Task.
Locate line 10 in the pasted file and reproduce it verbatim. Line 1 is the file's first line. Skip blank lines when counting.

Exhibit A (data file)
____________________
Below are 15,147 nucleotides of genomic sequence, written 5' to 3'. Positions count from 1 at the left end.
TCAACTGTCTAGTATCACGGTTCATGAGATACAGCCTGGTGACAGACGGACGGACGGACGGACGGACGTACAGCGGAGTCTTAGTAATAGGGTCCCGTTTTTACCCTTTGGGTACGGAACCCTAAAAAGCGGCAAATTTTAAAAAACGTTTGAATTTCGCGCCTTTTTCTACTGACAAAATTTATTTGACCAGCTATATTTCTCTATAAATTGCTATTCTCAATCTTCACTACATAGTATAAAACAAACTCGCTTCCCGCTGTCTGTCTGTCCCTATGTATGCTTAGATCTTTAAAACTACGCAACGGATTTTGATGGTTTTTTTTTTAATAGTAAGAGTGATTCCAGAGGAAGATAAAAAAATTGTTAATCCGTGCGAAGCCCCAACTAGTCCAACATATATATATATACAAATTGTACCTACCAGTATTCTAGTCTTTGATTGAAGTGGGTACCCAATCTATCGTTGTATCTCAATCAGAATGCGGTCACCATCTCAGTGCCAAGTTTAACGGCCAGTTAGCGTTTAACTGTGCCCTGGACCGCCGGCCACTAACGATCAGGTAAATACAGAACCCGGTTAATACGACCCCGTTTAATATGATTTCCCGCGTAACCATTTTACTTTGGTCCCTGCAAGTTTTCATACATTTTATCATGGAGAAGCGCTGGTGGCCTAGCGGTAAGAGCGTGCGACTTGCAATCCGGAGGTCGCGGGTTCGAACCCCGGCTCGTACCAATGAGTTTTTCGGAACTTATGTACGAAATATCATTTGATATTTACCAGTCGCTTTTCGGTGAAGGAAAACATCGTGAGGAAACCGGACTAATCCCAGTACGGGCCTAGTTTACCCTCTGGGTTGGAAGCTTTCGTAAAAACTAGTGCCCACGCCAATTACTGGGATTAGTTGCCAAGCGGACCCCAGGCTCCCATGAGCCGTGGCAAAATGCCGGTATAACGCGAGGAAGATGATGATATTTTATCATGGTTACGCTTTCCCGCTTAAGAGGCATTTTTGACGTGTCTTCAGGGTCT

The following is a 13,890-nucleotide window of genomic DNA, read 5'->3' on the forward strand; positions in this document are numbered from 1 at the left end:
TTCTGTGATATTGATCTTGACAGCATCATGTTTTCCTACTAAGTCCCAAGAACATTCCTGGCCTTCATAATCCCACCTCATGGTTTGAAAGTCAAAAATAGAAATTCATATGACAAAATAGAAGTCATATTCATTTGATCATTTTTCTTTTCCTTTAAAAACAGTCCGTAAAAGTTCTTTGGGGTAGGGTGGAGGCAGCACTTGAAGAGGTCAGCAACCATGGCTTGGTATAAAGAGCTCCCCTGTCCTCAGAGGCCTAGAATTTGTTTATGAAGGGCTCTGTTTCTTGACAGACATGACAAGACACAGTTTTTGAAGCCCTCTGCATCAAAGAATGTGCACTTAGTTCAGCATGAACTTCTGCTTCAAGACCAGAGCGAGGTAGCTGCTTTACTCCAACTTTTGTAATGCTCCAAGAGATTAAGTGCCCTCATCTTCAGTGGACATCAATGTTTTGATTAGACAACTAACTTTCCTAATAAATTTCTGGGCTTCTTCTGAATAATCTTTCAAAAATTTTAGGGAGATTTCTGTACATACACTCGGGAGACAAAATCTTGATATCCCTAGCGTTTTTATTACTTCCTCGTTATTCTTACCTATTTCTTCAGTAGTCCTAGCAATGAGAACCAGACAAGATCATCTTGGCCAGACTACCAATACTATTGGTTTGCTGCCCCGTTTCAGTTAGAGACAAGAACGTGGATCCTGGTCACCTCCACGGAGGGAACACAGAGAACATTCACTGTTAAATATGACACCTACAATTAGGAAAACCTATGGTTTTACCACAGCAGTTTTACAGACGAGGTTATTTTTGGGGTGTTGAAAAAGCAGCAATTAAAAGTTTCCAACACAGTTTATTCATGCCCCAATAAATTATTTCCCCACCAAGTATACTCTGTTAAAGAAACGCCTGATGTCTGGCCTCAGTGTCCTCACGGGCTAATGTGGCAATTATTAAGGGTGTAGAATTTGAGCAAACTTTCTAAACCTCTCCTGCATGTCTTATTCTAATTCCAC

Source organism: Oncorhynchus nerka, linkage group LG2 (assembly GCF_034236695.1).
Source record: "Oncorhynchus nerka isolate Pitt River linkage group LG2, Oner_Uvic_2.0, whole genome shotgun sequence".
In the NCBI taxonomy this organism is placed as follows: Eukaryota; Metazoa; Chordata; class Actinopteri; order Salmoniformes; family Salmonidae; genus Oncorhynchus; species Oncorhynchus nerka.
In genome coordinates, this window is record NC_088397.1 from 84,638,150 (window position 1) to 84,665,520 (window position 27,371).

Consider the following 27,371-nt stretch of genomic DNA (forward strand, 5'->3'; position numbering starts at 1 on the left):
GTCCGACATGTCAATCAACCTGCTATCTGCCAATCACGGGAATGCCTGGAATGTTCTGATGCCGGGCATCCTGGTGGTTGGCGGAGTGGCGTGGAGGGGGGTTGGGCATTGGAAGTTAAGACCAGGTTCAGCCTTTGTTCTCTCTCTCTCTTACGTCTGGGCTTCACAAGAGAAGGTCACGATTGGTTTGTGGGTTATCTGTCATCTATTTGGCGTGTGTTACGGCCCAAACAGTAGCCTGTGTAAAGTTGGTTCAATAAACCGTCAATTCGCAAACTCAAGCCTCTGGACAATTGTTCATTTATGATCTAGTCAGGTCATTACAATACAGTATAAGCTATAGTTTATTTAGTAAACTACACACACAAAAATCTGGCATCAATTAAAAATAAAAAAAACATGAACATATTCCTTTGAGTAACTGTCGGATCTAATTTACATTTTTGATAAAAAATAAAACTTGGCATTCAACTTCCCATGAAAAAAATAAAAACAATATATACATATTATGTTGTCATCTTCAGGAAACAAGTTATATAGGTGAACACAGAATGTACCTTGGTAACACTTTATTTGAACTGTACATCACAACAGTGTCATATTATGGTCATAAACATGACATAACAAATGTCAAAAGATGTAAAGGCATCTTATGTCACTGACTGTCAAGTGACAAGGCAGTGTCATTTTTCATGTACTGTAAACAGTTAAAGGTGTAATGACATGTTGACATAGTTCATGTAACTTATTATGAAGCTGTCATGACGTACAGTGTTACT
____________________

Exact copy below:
GTCCGACATGTCAATCAACCTGCTATCTGCCAATCACGGGAATGCCTGGAATGTTCTGATGCCGGGCATCCTGGTGGTTGGCGGAGTGGCGTGGAGGGGGGTTGGGCATTGGAAGTTAAGACCAGGTTCAGCCTTTGTTCTCTCTCTCTCTTACGTCTGGGCTTCACAAGAGAAGGTCACGATTGGTTTGTGGGTTATCTGTCATCTATTTGGCGTGTGTTACGGCCCAAACAGTAGCCTGTGTAAAGTTGGTTCAATAAACCGTCAATTCGCAAACTCAAGCCTCTGGACAATTGTTCATTTATGATCTAGTCAGGTCATTACAATACAGTATAAGCTATAGTTTATTTAGTAAACTACACACACAAAAATCTGGCATCAATTAAAAATAAAAAAAACATGAACATATTCCTTTGAGTAACTGTCGGATCTAATTTACATTTTTGATAAAAAATAAAACTTGGCATTCAACTTCCCATGAAAAAAATAAAAACAATATATACATATTATGTTGTCATCTTCAGGAAACAAGTTATATAGGTGAACACAGAATGTACCTTGGTAACACTTTATTTGAACTGTACATCACAACAGTGTCATATTATGGTCATAAACATGACATAACAAATGTCAAAAGATGTAAAGGCATCTTATGTCACTGACTGTCAAGTGACAAGGCAGTGTCATTTTTCATGTACTGTAAACAGTTAAAGGTGTAATGACATGTTGACATAGTTCATGTAACTTATTATGAAGCTGTCATGACGTACAGTGTTACT